#if JUCE_BIG_ENDIAN
        const GLuint rgba = (GLuint) ((colour.getRed() << 24) | (colour.getGreen() << 16)
                                    | (colour.getBlue() << 8) |  colour.getAlpha());
        const GLuint rgba = (GLuint) ((colour.getAlpha() << 24) | (colour.getBlue() << 16)
                                    | (colour.getGreen() << 8) |  colour.getRed());
        static int test=0;

        v[0].colour = rgba+test*255;;
        v[1].colour = rgba+test*255;
        v[2].colour = rgba+test*255;;
        v[3].colour = rgba+test*255;;

        numVertices += 4;

        if (numVertices > numQuads * 4 - 4)

Than compile the JUCE demo, and choose OpenGL as rendering engine (i use mac OS Retina Screen)

Also i found no way how to directly draw a integer-rectangle with a few triangles. (See stack)
No matter what i do, the SubRectangleIterator or SubRectangleIteratorFloat gets involved.

Both could be optimized, to draw the the space between the first, last, left & right line with only one Quad.

void juce::RenderingHelpers::ClipRegions<juce::OpenGLRendering::SavedState>::RectangleListRegion::SubRectangleIterator::iterate<juce::OpenGLRendering::StateHelpers::EdgeTableRenderer<juce::OpenGLRendering::StateHelpers::ShaderQuadQueue> >(juce::OpenGLRendering::StateHelpers::EdgeTableRenderer<juce::OpenGLRendering::StateHelpers::ShaderQuadQueue>&)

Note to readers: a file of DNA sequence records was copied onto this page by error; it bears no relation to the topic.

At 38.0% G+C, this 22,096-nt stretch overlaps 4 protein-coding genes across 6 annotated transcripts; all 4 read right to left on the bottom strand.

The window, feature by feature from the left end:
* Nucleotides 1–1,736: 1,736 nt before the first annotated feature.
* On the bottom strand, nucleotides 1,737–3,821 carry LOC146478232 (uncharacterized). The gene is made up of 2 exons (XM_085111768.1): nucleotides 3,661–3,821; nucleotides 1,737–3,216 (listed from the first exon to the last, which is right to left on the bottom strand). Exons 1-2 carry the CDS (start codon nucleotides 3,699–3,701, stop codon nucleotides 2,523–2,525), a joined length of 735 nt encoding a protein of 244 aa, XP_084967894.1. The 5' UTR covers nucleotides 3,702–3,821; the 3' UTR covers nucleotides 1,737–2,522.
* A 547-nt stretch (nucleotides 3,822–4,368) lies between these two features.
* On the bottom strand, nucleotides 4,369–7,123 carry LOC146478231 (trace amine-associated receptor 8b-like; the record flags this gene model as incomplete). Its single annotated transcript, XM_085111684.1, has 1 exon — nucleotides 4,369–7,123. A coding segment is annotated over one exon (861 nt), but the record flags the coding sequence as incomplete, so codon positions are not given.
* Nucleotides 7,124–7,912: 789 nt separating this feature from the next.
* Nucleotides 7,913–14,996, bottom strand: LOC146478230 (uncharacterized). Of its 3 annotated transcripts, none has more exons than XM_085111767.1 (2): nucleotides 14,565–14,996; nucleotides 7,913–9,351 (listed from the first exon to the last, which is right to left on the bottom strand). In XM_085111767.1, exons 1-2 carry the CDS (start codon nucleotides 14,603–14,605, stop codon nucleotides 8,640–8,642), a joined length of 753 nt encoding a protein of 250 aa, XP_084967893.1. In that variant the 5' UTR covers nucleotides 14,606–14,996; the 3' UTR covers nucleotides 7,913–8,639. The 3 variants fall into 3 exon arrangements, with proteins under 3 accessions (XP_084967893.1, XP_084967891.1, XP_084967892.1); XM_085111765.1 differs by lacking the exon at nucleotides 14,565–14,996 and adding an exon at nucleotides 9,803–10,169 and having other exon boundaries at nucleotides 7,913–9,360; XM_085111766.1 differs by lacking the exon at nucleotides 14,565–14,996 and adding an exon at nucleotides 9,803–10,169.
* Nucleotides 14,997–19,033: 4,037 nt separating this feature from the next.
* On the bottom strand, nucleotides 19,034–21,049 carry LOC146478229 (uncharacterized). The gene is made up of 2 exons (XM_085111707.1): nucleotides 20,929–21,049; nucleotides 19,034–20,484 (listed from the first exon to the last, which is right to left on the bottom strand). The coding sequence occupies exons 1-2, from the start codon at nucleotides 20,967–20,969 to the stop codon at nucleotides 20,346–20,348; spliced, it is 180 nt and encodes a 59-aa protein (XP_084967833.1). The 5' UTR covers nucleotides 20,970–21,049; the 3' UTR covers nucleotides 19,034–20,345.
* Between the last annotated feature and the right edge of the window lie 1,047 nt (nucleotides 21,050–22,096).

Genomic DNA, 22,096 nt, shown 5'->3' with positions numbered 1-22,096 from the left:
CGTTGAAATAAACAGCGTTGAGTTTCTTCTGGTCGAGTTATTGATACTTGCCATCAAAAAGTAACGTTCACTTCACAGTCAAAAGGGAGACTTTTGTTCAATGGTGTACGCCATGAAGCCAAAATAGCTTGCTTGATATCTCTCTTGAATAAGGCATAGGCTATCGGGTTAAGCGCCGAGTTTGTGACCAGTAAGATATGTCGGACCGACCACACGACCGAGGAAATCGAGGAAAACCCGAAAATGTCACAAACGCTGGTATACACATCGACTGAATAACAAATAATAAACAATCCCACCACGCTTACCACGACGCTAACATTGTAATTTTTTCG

#1	void juce::OpenGLRendering::StateHelpers::ShaderQuadQueue::add<juce::RenderingHelpers::ClipRegions<juce::OpenGLRendering::SavedState>::RectangleListRegion::SubRectangleIterator>(juce::RenderingHelpers::ClipRegions<juce::OpenGLRendering::SavedState>::RectangleListRegion::SubRectangleIterator const&, juce::PixelARGB)
#2	void juce::OpenGLRendering::SavedState::fillWithSolidColour<juce::RenderingHelpers::ClipRegions<juce::OpenGLRendering::SavedState>::RectangleListRegion::SubRectangleIterator>(juce::RenderingHelpers::ClipRegions<juce::OpenGLRendering::SavedState>::RectangleListRegion::SubRectangleIterator&, juce::PixelARGB, bool) const
#3	juce::RenderingHelpers::ClipRegions<juce::OpenGLRendering::SavedState>::RectangleListRegion::fillRectWithColour(juce::OpenGLRendering::SavedState&, juce::Rectangle<int> const&, juce::PixelARGB, bool) const 
#4	juce::RenderingHelpers::SavedStateBase<juce::OpenGLRendering::SavedState>::fillTargetRect(juce::Rectangle<int> const&, bool)
#5	juce::RenderingHelpers::SavedStateBase<juce::OpenGLRendering::SavedState>::fillRect(juce::Rectangle<int> const&, bool) 
#6	juce::RenderingHelpers::StackBasedLowLevelGraphicsContext<juce::OpenGLRendering::SavedState>::fillRect(juce::Rectangle<int> const&, bool) 
#7	juce::Graphics::fillRect(int, int, int, int) const
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Fabian - if there’s some optimisation magic for integer, non-clip region rectangle fills it’d be super useful if that statement could make it to the documentation…


And if we have this, it could be easily used to draw the float rectangle too.
Just cut out the integer part, and draw that optimized. Clipping a rectangle is also not to complicated.

Any feedback from @jules or @fabian?